- personality: a set of qualities that make a person (or thing) distinct from another
Factoring consumer wants and needs is an essential component to assembling a successful marketing communications strategy. In the late 19th and early 20th centuries, most companies focused on producing products and services with little emphasis on customer needs and wants. Greater attention was given to the product or service, rather than understanding consumer behavior.
Given the emergence of globalization and information technologies in the last decade, new markets and increased competition have forced marketers to modify the traditional approach to marketing communications. Companies are now increasingly focusing on how to stimulate consumer demand and compete for customer loyalty. For brands to successfully compete, they must understand the consumer needs that lie at the center of marketing communications.
For there to be a demand for products and services, there must be consumer need and motivation. The field of psychology defines motive as the inner drive or pressure to take action to satisfy a need. Motives produce goals, which can be positive or negative for the individual. In all cases, the need must be aroused or stimulated to a high enough level so that it can serve as a motive. It is possible and common to have latent needs that do not serve as the motive of behavior. The sources of this arousal may be internal (such as hunger); environmental (viewing a McDonald’s advertisement); or psychological (thoughts about food, which can cause hunger). For motivation to be useful in stimulating demand for products, brands must understand what motives and behaviors are influenced by the specific situation in which consumers engage in goal-directed, problem-solving behavior.
The difficulty of defining motives and dealing with motivation in consumer research accounts for its limited application in marketing. For the most part, the research in motivation involves benefit segmentation and patronage motives. Patronage motives typically concern the consumer’s reasons for shopping at a particular outlet. Benefit segmentation may include consumer labels such as price-conscious, convenience-oriented, service-oriented, or other motivation features. Factors including age, sex, lifestyle, profession, income, educational level, and personal interests have all been used to assemble personality profiles designed to decode consumer motives.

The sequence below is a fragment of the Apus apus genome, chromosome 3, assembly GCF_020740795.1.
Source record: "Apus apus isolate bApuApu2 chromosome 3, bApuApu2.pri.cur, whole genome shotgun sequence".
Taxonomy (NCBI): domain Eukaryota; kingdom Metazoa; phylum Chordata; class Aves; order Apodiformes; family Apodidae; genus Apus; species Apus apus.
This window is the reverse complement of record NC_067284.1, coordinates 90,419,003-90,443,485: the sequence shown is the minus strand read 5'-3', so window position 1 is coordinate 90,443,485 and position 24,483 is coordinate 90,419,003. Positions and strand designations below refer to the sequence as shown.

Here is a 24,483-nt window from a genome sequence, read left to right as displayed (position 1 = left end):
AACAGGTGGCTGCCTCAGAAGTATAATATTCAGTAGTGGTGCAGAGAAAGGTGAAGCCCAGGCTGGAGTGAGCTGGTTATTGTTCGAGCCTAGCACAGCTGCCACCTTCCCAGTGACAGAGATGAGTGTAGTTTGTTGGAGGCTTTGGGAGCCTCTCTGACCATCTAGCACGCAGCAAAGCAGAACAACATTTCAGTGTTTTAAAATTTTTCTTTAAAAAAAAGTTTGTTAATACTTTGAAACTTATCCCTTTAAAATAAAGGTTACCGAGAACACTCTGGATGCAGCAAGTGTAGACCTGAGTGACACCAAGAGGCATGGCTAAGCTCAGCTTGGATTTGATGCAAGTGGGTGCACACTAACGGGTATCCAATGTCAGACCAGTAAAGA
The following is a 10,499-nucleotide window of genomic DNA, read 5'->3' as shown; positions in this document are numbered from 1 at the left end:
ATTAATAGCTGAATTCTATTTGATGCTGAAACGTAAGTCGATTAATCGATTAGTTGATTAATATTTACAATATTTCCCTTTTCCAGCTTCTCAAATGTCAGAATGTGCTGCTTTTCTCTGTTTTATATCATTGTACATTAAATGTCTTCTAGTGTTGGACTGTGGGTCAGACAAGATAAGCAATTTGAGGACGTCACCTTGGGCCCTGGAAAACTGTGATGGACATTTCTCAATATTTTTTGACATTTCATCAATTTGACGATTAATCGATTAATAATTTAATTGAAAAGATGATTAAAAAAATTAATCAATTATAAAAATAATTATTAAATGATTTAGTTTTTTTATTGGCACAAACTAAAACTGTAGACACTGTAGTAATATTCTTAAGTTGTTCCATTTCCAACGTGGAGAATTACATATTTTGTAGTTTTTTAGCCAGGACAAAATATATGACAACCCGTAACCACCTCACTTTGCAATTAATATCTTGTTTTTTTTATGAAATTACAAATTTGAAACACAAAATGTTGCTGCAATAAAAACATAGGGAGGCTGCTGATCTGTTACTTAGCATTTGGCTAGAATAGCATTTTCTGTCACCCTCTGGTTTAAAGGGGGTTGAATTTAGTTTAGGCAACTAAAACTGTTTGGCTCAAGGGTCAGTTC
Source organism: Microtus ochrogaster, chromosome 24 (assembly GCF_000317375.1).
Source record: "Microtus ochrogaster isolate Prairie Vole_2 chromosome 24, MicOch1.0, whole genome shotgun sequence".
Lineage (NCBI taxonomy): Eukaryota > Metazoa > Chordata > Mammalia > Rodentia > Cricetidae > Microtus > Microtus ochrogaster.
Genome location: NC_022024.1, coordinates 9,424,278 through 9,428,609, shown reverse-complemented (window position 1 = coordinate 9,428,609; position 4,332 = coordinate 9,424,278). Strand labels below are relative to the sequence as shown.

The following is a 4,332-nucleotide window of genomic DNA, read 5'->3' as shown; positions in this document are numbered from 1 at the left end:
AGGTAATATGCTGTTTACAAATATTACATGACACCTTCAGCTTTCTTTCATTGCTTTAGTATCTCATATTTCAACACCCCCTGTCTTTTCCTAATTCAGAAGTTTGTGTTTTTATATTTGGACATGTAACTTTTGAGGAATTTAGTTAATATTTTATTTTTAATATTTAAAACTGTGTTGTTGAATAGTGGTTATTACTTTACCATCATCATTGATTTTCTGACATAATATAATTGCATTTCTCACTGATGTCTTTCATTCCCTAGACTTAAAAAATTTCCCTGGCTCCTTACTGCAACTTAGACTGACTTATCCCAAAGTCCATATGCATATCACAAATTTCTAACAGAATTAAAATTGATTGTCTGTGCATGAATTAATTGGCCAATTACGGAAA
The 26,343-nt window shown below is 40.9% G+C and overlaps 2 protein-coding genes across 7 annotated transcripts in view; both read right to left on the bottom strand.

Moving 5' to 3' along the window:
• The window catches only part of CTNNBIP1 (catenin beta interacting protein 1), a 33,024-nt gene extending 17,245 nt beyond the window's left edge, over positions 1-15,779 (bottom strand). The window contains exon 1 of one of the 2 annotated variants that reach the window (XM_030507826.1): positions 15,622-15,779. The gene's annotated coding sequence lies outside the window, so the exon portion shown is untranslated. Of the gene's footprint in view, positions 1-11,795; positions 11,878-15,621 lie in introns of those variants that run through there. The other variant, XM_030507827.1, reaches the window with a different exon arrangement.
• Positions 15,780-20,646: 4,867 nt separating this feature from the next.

The Psychology Behind Demand
Knowing the basic personality traits of target customers can be useful information for companies when designing and implementing marketing communications campaigns. Promotional tactics such as contests might appeal to suburban moms, but be ignored by single, urban professionals. Nevertheless, marketers have found personality to be difficult to apply in marketing strategy. This is primarily due to the lack of metrics for assessing personality traits. Most available measures were originally developed to identify people with mental problems. These have little value or application for consumers who are mentally healthy. As a result, most marketers have turned to lifestyle analysis.
Lifestyle is one of the newer and increasingly important sets of factors being used to understand consumer behavior behind demand. Lifestyle has been generally defined as the attitudes, interests, and opinions of the potential customer. Such variables as interests in hunting, attitudes toward gender equality, and opinions on the importance of stylish clothing can be used to better understand consumer behavior. Lifestyle segmentation is one tool used by brands to connect their value proposition to the needs of particular individuals rather than large, undefined demographics. As a result, companies can tailor communications and promotional offers that target identifiable groups and stimulate their continued demand for products and services.